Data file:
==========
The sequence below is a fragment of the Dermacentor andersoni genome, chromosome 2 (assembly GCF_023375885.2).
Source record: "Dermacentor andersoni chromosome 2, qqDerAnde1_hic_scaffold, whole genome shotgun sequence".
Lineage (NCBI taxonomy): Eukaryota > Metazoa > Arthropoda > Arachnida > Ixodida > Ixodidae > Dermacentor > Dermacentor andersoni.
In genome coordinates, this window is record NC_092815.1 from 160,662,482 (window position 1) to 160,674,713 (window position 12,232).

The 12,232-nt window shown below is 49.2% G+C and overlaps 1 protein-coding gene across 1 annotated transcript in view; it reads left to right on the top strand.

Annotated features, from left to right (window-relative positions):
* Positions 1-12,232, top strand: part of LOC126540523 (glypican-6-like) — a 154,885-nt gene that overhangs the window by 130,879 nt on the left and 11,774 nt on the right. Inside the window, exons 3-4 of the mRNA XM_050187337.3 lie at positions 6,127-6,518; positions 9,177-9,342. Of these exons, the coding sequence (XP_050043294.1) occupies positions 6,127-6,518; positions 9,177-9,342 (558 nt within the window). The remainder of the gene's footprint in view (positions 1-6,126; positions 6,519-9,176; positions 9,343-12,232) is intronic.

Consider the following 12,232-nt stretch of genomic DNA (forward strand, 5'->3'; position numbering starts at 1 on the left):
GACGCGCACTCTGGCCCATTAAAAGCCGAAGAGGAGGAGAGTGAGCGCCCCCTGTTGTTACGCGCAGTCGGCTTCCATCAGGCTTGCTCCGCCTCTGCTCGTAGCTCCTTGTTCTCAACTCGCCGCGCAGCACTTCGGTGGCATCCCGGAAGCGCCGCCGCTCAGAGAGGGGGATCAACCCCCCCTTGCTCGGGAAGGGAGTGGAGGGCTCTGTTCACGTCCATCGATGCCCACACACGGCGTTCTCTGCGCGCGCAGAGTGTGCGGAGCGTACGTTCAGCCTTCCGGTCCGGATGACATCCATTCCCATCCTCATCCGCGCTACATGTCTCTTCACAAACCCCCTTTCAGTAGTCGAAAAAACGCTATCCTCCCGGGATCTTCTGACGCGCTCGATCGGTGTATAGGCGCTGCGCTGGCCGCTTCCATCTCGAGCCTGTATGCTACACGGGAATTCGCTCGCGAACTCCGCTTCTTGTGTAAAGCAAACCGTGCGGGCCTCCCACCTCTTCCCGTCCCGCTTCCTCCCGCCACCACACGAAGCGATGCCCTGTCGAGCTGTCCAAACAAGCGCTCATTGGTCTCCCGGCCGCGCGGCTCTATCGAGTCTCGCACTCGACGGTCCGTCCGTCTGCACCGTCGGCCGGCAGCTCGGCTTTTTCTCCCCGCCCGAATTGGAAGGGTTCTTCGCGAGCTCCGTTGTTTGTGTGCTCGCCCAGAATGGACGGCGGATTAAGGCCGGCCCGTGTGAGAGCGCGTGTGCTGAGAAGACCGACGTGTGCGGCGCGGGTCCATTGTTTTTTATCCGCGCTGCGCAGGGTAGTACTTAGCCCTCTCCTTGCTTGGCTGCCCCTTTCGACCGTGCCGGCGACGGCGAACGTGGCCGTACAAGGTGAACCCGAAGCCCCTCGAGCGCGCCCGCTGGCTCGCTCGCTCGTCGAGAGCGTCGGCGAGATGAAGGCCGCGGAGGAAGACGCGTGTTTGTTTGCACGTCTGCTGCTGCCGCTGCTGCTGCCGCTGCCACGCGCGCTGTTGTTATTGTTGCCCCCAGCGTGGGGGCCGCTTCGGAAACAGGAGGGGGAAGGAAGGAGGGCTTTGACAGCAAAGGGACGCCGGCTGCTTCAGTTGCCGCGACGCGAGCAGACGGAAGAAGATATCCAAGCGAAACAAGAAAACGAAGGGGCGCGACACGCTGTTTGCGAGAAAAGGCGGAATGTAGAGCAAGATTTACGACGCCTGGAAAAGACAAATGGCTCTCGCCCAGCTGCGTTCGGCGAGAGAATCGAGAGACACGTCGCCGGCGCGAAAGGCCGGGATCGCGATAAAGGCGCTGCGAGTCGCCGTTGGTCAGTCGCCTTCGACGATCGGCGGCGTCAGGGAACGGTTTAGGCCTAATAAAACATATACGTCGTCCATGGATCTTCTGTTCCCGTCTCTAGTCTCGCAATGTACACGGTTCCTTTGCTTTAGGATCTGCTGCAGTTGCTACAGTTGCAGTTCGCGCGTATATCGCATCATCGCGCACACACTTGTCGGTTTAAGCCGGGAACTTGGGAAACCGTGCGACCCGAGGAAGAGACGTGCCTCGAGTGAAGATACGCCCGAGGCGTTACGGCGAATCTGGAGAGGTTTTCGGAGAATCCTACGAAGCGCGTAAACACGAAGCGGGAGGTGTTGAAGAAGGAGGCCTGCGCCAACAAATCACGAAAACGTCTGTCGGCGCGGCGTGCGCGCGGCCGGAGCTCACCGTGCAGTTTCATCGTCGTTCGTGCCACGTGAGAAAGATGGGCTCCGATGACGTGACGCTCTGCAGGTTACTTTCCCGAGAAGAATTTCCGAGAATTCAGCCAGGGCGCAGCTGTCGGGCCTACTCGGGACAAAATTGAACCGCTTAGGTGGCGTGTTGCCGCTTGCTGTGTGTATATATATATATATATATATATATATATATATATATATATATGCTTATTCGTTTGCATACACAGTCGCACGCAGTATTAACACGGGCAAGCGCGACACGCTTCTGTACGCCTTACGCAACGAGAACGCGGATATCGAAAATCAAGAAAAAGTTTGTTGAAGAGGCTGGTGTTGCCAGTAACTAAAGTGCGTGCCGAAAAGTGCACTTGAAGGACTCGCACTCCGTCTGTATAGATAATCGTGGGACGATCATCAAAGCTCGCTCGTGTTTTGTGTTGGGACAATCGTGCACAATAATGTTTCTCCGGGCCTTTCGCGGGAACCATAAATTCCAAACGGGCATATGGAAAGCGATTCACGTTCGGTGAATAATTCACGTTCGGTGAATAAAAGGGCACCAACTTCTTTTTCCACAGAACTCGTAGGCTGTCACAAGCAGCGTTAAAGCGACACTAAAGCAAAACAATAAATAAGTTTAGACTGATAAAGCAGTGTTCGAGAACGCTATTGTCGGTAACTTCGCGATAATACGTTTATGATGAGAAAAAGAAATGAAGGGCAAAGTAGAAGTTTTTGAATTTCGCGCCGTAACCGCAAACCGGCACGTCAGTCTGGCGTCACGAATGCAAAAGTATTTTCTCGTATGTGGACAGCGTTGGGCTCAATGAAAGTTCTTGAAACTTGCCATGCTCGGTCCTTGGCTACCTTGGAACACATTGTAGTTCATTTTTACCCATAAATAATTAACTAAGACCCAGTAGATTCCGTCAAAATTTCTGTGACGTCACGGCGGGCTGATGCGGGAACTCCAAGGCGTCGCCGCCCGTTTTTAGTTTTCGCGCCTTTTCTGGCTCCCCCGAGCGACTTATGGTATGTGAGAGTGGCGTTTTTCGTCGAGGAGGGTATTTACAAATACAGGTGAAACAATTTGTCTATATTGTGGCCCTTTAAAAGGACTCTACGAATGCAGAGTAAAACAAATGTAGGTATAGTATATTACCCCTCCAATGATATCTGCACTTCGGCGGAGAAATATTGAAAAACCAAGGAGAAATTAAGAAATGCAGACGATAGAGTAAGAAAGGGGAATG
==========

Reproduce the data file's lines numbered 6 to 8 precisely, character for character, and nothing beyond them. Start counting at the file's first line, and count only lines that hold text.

Annotated features, from left to right (window-relative positions):
* Positions 1-12,232, top strand: part of LOC126540523 (glypican-6-like) — a 154,885-nt gene that overhangs the window by 130,879 nt on the left and 11,774 nt on the right. Inside the window, exons 3-4 of the mRNA XM_050187337.3 lie at positions 6,127-6,518; positions 9,177-9,342. Of these exons, the coding sequence (XP_050043294.1) occupies positions 6,127-6,518; positions 9,177-9,342 (558 nt within the window). The remainder of the gene's footprint in view (positions 1-6,126; positions 6,519-9,176; positions 9,343-12,232) is intronic.

Consider the following 12,232-nt stretch of genomic DNA (forward strand, 5'->3'; position numbering starts at 1 on the left):